Most workers fired for refusing COVID-19 vaccinations won't get jobless benefits, experts say

Organizations across the U.S., including hospitals and health systems, are increasingly requiring COVID-19 vaccination for employees, particularly as the delta variant spreads. One question that has come up amid the mandates: Are employees who are fired for noncompliance eligible for unemployment? 

USA Today set out to answer this question in light of an Aug. 4 Facebook post, which had racked up 6,000 shares as of Aug. 10.

"If your employer is mandating any pokes, DO NOT QUIT," the post reads. "Make them fire you. That way, you get unemployment benefits and can pursue legal action."

But after research and speaking with a dozen employment and labor experts, USA Today determined that the claim that employees who refuse a vaccine qualify for unemployment benefits is partly false. Facebook also labeled the social media post as containing partly false information.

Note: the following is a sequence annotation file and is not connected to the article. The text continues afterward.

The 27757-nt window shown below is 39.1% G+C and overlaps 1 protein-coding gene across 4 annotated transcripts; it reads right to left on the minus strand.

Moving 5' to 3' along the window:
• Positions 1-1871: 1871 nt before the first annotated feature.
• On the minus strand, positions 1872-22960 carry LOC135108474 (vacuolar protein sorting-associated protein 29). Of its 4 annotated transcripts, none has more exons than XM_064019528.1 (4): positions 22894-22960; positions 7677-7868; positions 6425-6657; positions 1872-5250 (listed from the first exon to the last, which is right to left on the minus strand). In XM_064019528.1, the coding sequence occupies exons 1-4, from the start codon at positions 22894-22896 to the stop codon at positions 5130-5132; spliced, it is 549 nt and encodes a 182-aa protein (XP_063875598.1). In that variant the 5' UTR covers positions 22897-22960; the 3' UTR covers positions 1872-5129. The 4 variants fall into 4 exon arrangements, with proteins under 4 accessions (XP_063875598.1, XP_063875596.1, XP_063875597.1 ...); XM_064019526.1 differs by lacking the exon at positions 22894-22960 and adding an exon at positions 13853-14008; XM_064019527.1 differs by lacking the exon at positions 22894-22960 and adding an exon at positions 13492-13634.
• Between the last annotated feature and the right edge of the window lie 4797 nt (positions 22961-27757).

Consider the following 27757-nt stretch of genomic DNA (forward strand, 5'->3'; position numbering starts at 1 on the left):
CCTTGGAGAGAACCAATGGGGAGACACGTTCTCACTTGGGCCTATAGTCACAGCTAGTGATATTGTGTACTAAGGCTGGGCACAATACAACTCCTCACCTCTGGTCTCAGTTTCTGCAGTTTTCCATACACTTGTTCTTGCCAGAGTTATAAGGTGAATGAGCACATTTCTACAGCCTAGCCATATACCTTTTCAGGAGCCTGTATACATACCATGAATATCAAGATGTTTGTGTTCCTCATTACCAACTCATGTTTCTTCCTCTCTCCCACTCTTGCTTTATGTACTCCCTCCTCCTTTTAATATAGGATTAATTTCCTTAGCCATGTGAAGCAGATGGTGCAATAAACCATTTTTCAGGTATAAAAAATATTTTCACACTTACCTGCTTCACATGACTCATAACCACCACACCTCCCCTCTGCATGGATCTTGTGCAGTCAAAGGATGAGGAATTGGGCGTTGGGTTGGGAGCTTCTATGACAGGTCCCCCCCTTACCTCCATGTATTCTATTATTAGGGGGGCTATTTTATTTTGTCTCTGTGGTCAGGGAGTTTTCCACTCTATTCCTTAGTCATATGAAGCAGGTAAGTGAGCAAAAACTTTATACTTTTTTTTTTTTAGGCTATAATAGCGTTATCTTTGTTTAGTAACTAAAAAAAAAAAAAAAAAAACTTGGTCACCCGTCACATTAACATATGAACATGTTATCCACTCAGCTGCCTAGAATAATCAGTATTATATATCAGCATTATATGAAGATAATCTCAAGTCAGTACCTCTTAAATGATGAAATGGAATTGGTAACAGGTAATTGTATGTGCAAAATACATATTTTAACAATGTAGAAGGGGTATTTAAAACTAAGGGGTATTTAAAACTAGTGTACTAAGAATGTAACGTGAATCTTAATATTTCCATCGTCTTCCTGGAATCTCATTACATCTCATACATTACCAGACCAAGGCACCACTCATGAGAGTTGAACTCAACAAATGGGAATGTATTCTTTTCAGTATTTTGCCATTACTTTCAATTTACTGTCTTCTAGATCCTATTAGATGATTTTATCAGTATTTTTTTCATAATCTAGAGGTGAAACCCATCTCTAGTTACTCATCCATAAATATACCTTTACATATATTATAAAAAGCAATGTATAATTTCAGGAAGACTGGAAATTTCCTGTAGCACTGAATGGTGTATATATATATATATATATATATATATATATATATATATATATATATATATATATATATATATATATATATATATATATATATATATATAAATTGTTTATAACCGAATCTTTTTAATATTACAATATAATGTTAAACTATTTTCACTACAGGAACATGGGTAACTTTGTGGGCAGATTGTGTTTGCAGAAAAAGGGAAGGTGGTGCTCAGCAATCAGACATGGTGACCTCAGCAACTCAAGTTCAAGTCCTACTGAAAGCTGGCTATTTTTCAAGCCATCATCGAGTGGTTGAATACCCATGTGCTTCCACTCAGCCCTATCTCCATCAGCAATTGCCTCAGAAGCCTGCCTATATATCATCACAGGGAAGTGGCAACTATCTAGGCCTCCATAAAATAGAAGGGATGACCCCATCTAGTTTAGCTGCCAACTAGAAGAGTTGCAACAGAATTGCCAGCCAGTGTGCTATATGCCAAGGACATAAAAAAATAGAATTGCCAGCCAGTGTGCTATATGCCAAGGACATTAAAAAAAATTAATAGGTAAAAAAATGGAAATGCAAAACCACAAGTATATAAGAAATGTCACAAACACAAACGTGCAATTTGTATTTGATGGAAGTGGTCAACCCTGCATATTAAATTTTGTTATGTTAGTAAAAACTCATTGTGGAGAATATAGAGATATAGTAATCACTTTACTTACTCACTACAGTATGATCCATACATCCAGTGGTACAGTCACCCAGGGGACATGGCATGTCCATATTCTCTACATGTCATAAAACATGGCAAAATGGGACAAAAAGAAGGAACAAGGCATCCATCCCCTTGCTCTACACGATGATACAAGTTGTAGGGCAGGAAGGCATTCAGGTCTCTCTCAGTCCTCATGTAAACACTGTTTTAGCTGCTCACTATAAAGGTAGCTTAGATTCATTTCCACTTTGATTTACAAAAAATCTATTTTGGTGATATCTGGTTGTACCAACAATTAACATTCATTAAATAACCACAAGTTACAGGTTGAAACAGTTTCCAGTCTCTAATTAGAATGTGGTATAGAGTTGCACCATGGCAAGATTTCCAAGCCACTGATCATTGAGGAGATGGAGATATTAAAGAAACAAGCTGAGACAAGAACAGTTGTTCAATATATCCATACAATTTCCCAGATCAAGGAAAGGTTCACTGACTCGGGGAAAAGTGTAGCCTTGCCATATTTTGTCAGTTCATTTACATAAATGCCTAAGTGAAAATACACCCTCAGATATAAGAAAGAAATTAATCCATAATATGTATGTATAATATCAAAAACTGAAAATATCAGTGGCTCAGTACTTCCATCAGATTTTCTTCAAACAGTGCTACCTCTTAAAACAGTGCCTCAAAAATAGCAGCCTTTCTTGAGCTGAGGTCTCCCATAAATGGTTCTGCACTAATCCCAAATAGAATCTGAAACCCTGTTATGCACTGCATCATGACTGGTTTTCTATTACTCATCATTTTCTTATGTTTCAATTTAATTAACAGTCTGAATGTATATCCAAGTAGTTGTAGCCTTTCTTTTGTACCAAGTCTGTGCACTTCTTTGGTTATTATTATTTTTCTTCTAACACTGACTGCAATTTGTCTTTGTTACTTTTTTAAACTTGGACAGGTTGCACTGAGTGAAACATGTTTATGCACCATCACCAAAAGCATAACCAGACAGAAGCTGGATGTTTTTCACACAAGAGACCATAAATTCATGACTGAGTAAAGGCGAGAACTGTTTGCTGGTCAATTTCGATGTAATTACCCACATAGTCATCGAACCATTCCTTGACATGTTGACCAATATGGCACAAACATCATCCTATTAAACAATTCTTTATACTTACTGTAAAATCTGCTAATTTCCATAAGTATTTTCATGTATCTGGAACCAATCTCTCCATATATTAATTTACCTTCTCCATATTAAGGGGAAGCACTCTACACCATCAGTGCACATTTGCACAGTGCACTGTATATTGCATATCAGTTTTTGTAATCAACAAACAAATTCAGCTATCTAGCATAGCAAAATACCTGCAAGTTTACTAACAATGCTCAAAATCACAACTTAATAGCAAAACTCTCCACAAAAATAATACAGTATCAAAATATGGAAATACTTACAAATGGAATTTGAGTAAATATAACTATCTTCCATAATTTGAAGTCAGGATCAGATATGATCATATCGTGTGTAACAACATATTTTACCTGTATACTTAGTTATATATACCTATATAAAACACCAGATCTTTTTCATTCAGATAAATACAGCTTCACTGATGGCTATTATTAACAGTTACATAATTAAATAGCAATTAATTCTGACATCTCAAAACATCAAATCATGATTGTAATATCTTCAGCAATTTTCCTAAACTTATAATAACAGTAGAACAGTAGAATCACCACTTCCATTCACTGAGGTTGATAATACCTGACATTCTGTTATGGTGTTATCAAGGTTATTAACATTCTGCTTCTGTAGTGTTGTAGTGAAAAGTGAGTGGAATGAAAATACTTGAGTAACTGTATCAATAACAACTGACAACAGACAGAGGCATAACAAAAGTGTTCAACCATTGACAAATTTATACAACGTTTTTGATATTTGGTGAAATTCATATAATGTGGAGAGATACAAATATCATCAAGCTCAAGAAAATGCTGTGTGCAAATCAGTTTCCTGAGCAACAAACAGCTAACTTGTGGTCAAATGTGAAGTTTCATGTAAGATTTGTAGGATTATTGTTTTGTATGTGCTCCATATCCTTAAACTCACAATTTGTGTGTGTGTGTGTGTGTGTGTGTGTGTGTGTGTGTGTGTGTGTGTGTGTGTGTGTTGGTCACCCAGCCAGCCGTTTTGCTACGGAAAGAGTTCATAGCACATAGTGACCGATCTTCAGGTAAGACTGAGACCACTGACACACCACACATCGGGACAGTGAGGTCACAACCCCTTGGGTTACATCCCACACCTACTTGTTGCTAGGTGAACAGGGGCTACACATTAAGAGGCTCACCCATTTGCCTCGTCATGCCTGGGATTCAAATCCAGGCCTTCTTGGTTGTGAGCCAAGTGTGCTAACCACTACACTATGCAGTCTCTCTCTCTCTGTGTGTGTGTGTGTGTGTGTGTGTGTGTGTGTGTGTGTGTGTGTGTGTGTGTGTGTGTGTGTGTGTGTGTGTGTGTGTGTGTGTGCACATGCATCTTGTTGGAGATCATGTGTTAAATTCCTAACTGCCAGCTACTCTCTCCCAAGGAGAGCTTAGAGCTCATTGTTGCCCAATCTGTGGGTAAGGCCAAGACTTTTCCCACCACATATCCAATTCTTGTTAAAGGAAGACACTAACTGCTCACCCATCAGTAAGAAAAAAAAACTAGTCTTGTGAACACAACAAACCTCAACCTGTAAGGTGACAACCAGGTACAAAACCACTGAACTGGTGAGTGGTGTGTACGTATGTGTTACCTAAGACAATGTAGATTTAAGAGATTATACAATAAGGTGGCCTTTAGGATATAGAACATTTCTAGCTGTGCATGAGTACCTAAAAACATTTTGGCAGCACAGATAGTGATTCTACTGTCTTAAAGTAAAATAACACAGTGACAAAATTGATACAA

Experts told USA Today employees who are fired for misconduct for violating a company's policy regarding vaccination generally are unlikely to qualify for unemployment benefits. But experts said states have differing guidelines for unemployment qualifications, and some exceptions exist.

"Employees should not refuse vaccination relying on the assumption that they will be able to collect unemployment," Natalie Sanders, an employment law attorney with Brooks Pierce, wrote in an email to USA Today.

The Facebook user who shared the Aug. 4 post did not return the newspaper's request for comment. 

While experts say employees generally are ineligible for unemployment benefits if they are fired for violating a known workplace policy that applies to everyone, they contend employees may still qualify if they have proof of a medical or religious exemption, according to USA Today.

Hospitals and health systems requiring vaccination are allowing these exemptions. 

Read the full USA Today report here

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